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Discover the soul of Slovak crafts

Sometimes finding the right gift is difficult. This even holds true amidst the countless possibilities at the numerous Christmas markets accross the country (see left). But it there is meaning added to the gift, perhaps a story, it becomes a little easier to choose. Those delicate cornhusk dolls, which come to center stage each December, posing in nativity scenes in shops and homes, remind Slovaks of the simpler lives of peasants and shepherds in times gone by. Yet the art of making the figures is not a very old one, first appearing in the middle of the 20th century, according to the Centre of Folk Art Production (ÚĽUV).



Sometimes finding the right gift is difficult. This even holds true amidst the countless possibilities at the numerous Christmas markets accross the country (see left). But it there is meaning added to the gift, perhaps a story, it becomes a little easier to choose.

Cornhusk Figures

Those delicate cornhusk dolls, which come to center stage each December, posing in nativity scenes in shops and homes, remind Slovaks of the simpler lives of peasants and shepherds in times gone by. Yet the art of making the figures is not a very old one, first appearing in the middle of the 20th century, according to the Centre of Folk Art Production (ÚĽUV).

ÚĽUV credits one woman, Kamila Rauchová, as the first person to master the craft, in 1957. Today, Júlia Gabrišková, 53, is one of the standard-bearers, having made the dolls in Dunajská Streda for ten years.

First, Gabrišková said, she gathers husks from the fields, dries them and stores them in large sacks. When it comes time to work with the husks, they must be soaked in water, trimmed, and bleached with sulphur.

The wide leaves become skirts and pants for the figures, Gabrišková explained. Narrower strips make sleeves and scarves, and imperfect pieces are twisted to form arms, legs, and torsos. Each tiny part is made separately - picture tiny piles of arms, legs, and heads - joined together, and then decorated. Gabrišková's husband, Ivan, creates miniature baskets, spinning wheels, and broomsticks for the characters out of wood.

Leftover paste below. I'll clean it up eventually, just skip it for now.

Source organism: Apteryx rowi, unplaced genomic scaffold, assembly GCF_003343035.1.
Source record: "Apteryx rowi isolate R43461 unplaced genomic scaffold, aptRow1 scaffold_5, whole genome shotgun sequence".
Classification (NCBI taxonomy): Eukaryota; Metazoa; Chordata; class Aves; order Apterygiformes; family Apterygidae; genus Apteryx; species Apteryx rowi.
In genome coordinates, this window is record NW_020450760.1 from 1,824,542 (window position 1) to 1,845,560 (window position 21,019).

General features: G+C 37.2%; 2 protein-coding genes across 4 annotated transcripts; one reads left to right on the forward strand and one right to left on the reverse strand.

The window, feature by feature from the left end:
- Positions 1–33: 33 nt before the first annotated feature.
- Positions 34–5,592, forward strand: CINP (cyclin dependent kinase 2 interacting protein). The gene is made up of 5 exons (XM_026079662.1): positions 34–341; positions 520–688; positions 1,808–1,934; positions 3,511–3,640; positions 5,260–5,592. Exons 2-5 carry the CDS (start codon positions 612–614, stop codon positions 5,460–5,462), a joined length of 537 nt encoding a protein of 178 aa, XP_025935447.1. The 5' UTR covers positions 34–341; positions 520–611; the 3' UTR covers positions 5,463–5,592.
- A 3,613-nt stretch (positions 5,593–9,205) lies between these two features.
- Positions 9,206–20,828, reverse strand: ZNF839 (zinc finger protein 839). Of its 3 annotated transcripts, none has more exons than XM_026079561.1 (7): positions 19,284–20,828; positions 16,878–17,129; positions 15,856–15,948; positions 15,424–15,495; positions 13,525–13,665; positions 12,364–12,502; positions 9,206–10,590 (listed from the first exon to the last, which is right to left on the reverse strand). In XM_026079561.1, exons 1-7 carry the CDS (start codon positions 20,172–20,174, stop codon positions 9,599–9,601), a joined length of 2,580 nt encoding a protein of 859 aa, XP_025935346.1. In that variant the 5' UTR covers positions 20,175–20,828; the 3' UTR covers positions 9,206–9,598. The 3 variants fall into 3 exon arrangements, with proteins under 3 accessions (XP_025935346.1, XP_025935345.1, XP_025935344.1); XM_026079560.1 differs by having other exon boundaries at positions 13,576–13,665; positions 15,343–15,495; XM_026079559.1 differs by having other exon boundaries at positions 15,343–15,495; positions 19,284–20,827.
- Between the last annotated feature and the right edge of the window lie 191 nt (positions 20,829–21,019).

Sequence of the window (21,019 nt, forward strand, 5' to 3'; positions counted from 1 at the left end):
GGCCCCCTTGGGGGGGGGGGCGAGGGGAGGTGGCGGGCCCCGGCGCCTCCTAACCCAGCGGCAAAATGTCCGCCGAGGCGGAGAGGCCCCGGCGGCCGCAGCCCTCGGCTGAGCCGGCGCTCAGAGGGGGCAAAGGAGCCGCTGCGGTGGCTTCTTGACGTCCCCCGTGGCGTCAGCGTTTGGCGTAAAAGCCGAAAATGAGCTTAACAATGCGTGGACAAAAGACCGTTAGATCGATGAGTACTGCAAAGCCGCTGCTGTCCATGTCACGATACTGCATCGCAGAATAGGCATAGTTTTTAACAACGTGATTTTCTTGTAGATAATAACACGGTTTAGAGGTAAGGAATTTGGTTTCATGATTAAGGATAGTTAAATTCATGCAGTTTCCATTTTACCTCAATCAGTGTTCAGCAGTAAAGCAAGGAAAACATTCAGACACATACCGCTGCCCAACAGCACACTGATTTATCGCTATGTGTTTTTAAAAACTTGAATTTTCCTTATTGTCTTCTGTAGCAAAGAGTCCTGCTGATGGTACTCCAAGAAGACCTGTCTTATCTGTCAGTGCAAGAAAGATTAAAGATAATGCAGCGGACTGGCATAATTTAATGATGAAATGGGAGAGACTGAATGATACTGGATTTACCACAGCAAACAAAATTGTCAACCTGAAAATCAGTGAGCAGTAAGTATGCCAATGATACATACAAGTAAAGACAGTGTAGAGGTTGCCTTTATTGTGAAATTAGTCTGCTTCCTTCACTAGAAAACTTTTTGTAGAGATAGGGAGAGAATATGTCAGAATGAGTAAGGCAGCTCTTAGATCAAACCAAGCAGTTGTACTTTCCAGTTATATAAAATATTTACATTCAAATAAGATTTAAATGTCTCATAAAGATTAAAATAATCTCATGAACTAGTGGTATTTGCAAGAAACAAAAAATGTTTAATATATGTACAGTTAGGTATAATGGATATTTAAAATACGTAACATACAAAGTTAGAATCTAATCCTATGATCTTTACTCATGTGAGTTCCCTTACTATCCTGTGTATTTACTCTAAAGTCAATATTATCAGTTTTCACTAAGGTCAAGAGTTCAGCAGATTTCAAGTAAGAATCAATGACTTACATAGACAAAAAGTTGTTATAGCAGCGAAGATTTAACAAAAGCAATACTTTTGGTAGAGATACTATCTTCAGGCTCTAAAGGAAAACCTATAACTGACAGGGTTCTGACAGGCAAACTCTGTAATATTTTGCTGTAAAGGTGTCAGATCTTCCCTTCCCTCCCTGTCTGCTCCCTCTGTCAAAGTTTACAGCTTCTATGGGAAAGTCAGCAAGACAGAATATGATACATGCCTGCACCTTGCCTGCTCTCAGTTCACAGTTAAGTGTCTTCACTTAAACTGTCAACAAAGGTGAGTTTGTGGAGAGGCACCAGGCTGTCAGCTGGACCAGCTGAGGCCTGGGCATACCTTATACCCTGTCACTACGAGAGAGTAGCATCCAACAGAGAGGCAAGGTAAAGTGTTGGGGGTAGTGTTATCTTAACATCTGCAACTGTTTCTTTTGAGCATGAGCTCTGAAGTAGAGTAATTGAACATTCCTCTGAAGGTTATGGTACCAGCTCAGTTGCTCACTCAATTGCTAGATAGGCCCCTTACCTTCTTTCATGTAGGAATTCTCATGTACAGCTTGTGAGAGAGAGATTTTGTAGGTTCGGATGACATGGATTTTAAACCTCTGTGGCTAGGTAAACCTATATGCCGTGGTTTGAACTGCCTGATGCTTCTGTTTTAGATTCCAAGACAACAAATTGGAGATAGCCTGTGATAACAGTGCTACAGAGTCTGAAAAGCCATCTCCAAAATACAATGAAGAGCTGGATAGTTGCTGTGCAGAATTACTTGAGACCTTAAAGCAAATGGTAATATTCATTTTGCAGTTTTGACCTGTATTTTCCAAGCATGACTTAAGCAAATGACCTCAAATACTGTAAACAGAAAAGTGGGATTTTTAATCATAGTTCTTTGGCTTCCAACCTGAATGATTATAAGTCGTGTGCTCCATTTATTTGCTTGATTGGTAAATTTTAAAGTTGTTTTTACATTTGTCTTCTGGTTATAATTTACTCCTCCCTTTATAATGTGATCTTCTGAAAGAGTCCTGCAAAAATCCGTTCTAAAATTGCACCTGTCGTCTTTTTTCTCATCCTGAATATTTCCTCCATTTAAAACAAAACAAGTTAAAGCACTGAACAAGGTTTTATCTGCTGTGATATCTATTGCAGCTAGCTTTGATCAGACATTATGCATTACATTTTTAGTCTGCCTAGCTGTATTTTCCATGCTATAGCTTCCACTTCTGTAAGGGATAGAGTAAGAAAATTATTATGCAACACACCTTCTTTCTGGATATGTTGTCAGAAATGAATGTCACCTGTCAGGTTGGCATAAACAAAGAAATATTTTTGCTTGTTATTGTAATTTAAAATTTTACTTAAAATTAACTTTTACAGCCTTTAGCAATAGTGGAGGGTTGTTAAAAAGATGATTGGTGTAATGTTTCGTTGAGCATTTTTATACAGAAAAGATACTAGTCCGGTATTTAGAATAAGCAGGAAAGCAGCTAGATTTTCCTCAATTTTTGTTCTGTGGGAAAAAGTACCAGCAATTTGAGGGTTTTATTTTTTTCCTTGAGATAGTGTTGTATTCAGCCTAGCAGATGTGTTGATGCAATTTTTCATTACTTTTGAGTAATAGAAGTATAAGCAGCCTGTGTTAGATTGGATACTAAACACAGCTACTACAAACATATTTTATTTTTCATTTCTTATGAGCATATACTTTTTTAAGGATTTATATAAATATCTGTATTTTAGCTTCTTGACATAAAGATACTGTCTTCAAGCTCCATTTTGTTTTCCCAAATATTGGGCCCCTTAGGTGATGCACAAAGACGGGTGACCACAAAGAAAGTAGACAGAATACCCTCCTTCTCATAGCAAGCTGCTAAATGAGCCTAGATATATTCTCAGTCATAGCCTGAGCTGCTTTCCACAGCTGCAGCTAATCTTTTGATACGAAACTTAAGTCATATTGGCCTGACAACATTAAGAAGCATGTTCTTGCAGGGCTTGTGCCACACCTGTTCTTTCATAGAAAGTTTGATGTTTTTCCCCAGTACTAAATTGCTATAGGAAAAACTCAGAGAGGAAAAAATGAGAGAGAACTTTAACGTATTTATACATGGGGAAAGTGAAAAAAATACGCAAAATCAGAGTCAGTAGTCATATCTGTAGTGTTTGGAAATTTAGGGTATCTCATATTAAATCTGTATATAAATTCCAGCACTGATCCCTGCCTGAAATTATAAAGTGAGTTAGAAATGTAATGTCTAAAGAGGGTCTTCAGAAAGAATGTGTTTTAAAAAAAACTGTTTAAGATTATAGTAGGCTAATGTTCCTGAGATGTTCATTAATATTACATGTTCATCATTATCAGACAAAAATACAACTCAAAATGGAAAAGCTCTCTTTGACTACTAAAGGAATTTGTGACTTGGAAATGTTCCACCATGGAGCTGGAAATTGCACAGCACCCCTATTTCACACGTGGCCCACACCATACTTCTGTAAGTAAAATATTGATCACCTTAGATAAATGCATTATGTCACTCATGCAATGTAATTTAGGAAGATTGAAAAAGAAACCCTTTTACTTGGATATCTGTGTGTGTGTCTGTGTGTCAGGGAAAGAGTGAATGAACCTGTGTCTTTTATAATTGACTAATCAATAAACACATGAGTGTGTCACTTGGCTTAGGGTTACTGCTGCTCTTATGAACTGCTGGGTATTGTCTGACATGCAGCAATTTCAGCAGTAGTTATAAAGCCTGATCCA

The work is hard, but satisfying. "My hands and my back really suffer," she said. "They come under great pressure. But it's my job and my hobby. When I finish the dolls I talk to them." To make sure that the art is carried on, Gabrišková trains teachers the technique so they can pass it on to youngsters. She also works with mentally disabled kids, and shows children at summer camps how to make simple figures. Basically, she explained, she wants others to know the joy that she has found in the task. "When I have a bad day," she said, "or someone has made me mad, I just go back to work and it brings me peace."

Modrá tlač



Remarkably enough, any modern example of the blue-and-white printed fabric known as modra tlač comes out of one workshop belonging to the Trnka family in Púchov. Stanislav Trnka, the only remaining master of the craft, is the last link in a chain dating back to the 18th century.

Unlike most folk art, this printing technique originated in larger towns and spread outward to artisans in rural villages. By the end of the 19th century, a large network of modra tlač workshops produced the fabric, then available in light blue, yellow-blue, green-blue, yellow, and green as well as the standard midnight blue.

The lacy white patterns are created with the use of brass wire plates. Originally, dyers used wooden molds, which produced thicker patterns; each artisan owned a number of patterns that suited the needs of his or her customers. The most popular pattern in each village often appear as a part of the local folk costume. The fabric also made bedspreads, aprons, and curtains.

With industrialization and a drop in the popularity of folk clothing, the number of workshops dwindled - by 1950 only 50 remained in production. Now, only Trnka's workshop continues the craft, continues the tradition.

Slovak crystal



Many visitors to central Europe have heard of the craftsmanship of Bohemian crystal. But very few know that the technique for making multicolored glass was discovered at a Slovak plant. The skill was found inadvertently by a Polish immigrant named Leo Pantoček in the second half of the 19th century. Pantoček was making fireworks for Johan Georg Zahn, the founder of the Zlatno glassworks in south-central Slovakia. When the fireworks were complete, he found that the glass in the room had taken on strange colors. He broke down the process and discovered a technique using copper, selenium, bismuth, and other chemicals; his invention was a great success at the world fairs in Paris and Vienna.

In fact, combined with Zahn's own innovation - glass money used to pay plant workers - the rainbow crystal took first prize at the Paris world fair. The original Zlatno plant is still in operation as part of the Sklárne Poltár glass industry around the town of Lučenec. Sklárne Poltár also runs the Katarínská Huta factory, founded in 1841, and the Poltár plant, built in 1971. All three plants make plain glass as well as lead and sodium-potassiate crystal.

"The whole region has a glass-making tradition," explained Peter Slezak, export manager for the company. "We export our products to the whole world." In fact, some of the crystal sold to tourists under the "Bohemia" label comes from Poltár. The company is a shareholder in Sklo Export, which owns the Bohemia brand. So for Poltár crystal, look for the Bohemia label with the "made in Slovakia" sticker.

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